Before the Christmas holiday, the United Nations passed a resolution that condemned Israeli settlement building, but it went further than that. According to David Keyes, a spokesman for Israeli Prime Minister Benjamin Netanyahu, the resolution also noted that the Western Wall, which is the holiest site where people of the Jewish faith can pray, is an occupied territory. Moreover, he said that the Israeli government has “ironclad” evidence that the Obama administration helped craft this resolution and pushed for its passage at the United Nations. Keyes reiterated the claim that the Obama White House pushed for this resolution on CNN as well (via Fox News)
Israel’s government publicly accused the Obama administration Sunday of helping create and push the recently passed United Nations resolution condemning settlement activity, with a top official telling Fox News they have “ironclad information” on the U.S. government’s involvement.
“We have rather ironclad information from sources in both the Arab world and internationally that this was a deliberate push by the United States and in fact they helped create the resolution in the first place,” David Keyes, spokesman for Israeli Prime Minister Benjamin Netanyahu, said on Fox News’ “America’s News HQ.”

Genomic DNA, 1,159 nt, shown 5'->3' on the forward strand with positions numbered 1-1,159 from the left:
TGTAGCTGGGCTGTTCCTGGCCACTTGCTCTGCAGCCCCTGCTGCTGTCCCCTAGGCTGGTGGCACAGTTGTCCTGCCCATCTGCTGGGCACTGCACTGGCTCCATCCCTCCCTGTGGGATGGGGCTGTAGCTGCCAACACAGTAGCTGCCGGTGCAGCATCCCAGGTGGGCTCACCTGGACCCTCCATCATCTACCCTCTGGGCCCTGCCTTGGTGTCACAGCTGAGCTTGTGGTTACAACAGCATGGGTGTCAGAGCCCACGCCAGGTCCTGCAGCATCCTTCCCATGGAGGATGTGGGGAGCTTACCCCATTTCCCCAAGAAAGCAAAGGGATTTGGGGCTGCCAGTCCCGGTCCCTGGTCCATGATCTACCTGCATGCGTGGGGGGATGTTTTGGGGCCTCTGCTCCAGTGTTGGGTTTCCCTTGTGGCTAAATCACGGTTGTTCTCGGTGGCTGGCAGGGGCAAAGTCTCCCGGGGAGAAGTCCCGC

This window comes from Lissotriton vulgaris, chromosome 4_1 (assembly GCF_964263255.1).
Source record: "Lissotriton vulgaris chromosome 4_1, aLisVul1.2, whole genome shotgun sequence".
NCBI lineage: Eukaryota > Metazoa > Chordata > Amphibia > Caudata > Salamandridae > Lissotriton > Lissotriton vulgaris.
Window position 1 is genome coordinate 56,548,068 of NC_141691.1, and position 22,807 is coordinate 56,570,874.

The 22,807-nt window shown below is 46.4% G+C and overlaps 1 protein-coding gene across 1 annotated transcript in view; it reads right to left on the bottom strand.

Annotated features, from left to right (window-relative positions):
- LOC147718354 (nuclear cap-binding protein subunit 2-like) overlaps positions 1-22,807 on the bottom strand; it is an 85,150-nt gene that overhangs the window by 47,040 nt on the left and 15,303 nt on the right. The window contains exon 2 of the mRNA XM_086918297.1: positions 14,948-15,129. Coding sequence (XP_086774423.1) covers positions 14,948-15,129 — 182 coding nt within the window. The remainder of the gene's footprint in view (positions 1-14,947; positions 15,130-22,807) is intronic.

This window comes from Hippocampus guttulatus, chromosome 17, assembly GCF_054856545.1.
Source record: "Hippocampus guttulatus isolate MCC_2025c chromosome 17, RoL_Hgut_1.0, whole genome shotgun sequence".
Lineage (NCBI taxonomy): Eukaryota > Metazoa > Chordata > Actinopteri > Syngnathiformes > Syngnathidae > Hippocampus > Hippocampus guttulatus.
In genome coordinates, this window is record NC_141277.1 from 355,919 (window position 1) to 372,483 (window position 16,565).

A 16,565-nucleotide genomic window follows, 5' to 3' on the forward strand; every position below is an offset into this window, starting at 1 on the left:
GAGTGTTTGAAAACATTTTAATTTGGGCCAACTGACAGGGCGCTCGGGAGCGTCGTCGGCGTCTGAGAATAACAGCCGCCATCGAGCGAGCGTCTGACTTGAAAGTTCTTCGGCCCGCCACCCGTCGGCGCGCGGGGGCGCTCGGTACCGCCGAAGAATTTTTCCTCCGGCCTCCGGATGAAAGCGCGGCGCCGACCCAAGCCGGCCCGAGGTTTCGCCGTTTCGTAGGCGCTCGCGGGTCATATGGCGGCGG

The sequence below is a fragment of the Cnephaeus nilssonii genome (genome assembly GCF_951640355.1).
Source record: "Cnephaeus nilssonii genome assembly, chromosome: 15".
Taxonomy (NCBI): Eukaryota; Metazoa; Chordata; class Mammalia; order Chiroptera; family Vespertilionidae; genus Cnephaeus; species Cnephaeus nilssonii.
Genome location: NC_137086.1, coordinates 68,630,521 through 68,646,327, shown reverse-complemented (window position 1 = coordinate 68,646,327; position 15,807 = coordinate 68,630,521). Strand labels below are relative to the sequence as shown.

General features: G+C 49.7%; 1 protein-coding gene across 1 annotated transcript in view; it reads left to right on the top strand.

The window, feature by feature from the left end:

The accusation marks a new escalation in the Netanyahu government’s response to the U.N. Security Council vote on Friday. The resolution passed thanks to a U.S. abstention, a decision Netanyahu has described as a “shameful ambush.”
The White House already has acknowledged President Obama made the decision for U.S. Ambassador Samantha Power to abstain. Unclear was how involved the Obama administration was in crafting and pushing the resolution itself – which initially was put forward by Egypt, and then pursued by New Zealand, Malaysia, Senegal and Venezuela.
Leaders from both parties had urged President Obama to instruct U.S. Ambassador to the U.N. Samantha Powers to veto the resolution. The U.S. decided to abstain (via The Hill):
The Obama administration’s decision to let it pass represents a break from the longstanding U.S. policy of shielding Israel from U.N. reproaches.
Samantha Power, the U.S. ambassador to the U.N., explained the move in a statement to the council, condemning Netanyahu for continuing settlement expansion while paying lip service to the idea of a two-state solution.
“One cannot simultaneously champion expanding Israeli settlements and champion a viable two-state solution that would end the conflict,” she said. “One has to make a choice between settlements and separation.”
The news of the U.S. abstention was met with fierce condemnation from many on the right, including the influential American Israel Public Affairs Committee (AIPAC), just minutes after some top Democrats had called on the administration to veto the measure.
Minutes before the vote, top Democrats like Sen. Cory Booker (N.J.) and incoming Senate Minority Leader Chuck Schumer (N.Y.) had urged the president to veto the resolution.
Netanyahu has stopped funding to five UN institutions, as the country reevaluates its relationships with the international body.